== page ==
Mikhail Alekseevich Pavlov on an Expedition in the Urals

This photograph is part of a collection from the family archive of prominent geologist Mikhail Alekseevich Pavlov (1884–1938). Pavlov was born near Ekaterinburg and completed his schooling at the Nikolai Gymnasium in Tsarskoe Selo (present-day Pushkin) in 1905. He went on to study geology at Saint Petersburg University and participated in many field expeditions. While still a student, Pavlov took part in the attempted expedition to the North Pole in 1912‒14, which was led by the Arctic explorer Georgii Iakovlevich Sedov (1877–1914). Along with his school and university friend Vladimir Iul’evich Vize (1886–1954), who served as the expedition’s geographer, Pavlov collected a large body of scientific data on the northern archipelago of Novaya Zemlya. After finishing his education, Pavlov worked as a geologist and teacher of geology. He devoted most of his career to the geology of the Far East, working as an employee of the Far East Geological Committee (Dal’geolkom) in 1919–31. Pavlov was arrested in 1931 and in 1938 was executed after exhaustion prevented him from reporting for work in the labor camp where he was a prisoner. Such a fate was typical for representatives of the Russian intelligentsia in Stalinist Russia. Many photographs in this collection were taken by Pavlov himself, while others are unattributed. The photographs date from approximately 1875–1929. They depict Pavlov’s geological expeditions in Siberia and the Far East, expedition participants, views of nature, Pavlov during his school and university years, and his family members in various years. The collection is preserved in the V.K. Arseniev Primorsky State Associated Museum in Vladivostok, Russia and was digitized for the Meeting of Frontiers digital library project in the early 2000s.

Mikhail Alekseevich Pavlov with a Guide on an Expedition in the Urals

This photograph is part of a collection from the family archive of prominent geologist Mikhail Alekseevich Pavlov (1884–1938). Pavlov was born near Ekaterinburg and completed his schooling at the Nikolai Gymnasium in Tsarskoe Selo (present-day Pushkin) in 1905. He went on to study geology at Saint Petersburg University and participated in many field expeditions. While still a student, Pavlov took part in the attempted expedition to the North Pole in 1912‒14, which was led by the Arctic explorer Georgii Iakovlevich Sedov (1877–1914). Along with his school and university friend Vladimir Iul’evich Vize (1886–1954), who served as the expedition’s geographer, Pavlov collected a large body of scientific data on the northern archipelago of Novaya Zemlya. After finishing his education, Pavlov worked as a geologist and teacher of geology. He devoted most of his career to the geology of the Far East, working as an employee of the Far East Geological Committee (Dal’geolkom) in 1919–31. Pavlov was arrested in 1931 and in 1938 was executed after exhaustion prevented him from reporting for work in the labor camp where he was a prisoner. Such a fate was typical for representatives of the Russian intelligentsia in Stalinist Russia. Many photographs in this collection were taken by Pavlov himself, while others are unattributed. The photographs date from approximately 1875–1929. They depict Pavlov’s geological expeditions in Siberia and the Far East, expedition participants, views of nature, Pavlov during his school and university years, and his family members in various years. The collection is preserved in the V.K. Arseniev Primorsky State Associated Museum in Vladivostok, Russia and was digitized for the Meeting of Frontiers digital library project in the early 2000s.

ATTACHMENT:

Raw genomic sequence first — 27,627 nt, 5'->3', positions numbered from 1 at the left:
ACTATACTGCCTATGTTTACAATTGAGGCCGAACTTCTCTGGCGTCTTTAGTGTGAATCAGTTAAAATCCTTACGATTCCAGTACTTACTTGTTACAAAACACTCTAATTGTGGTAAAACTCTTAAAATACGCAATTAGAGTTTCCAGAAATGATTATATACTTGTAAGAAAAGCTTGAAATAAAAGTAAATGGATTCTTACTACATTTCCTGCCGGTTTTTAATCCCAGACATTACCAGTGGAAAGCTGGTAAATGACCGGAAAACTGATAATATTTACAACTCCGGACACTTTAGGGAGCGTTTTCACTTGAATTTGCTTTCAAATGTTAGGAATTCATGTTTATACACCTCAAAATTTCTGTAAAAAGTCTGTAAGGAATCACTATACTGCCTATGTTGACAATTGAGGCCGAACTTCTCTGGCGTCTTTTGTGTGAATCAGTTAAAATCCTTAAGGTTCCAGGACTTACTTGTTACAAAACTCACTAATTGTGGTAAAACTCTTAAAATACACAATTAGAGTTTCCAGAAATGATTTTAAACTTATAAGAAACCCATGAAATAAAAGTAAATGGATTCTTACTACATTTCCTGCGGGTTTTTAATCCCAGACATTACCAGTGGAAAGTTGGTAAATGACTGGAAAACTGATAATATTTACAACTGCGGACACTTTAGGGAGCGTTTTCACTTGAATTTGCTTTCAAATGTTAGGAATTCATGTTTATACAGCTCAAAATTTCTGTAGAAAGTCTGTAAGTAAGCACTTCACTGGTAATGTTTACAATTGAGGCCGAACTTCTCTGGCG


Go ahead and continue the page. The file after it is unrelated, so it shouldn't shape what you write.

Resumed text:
Mikhail Alekseevich Pavlov's Guides in the Urals

This photograph is part of a collection from the family archive of prominent geologist Mikhail Alekseevich Pavlov (1884–1938). Pavlov was born near Ekaterinburg and completed his schooling at the Nikolai Gymnasium in Tsarskoe Selo (present-day Pushkin) in 1905. He went on to study geology at Saint Petersburg University and participated in many field expeditions. While still a student, Pavlov took part in the attempted expedition to the North Pole in 1912‒14, which was led by the Arctic explorer Georgii Iakovlevich Sedov (1877–1914). Along with his school and university friend Vladimir Iul’evich Vize (1886–1954), who served as the expedition’s geographer, Pavlov collected a large body of scientific data on the northern archipelago of Novaya Zemlya. After finishing his education, Pavlov worked as a geologist and teacher of geology. He devoted most of his career to the geology of the Far East, working as an employee of the Far East Geological Committee (Dal’geolkom) in 1919–31. Pavlov was arrested in 1931 and in 1938 was executed after exhaustion prevented him from reporting for work in the labor camp where he was a prisoner. Such a fate was typical for representatives of the Russian intelligentsia in Stalinist Russia. Many photographs in this collection were taken by Pavlov himself, while others are unattributed. The photographs date from approximately 1875–1929. They depict Pavlov’s geological expeditions in Siberia and the Far East, expedition participants, views of nature, Pavlov during his school and university years, and his family members in various years. The collection is preserved in the V.K. Arseniev Primorsky State Associated Museum in Vladivostok, Russia and was digitized for the Meeting of Frontiers digital library project in the early 2000s.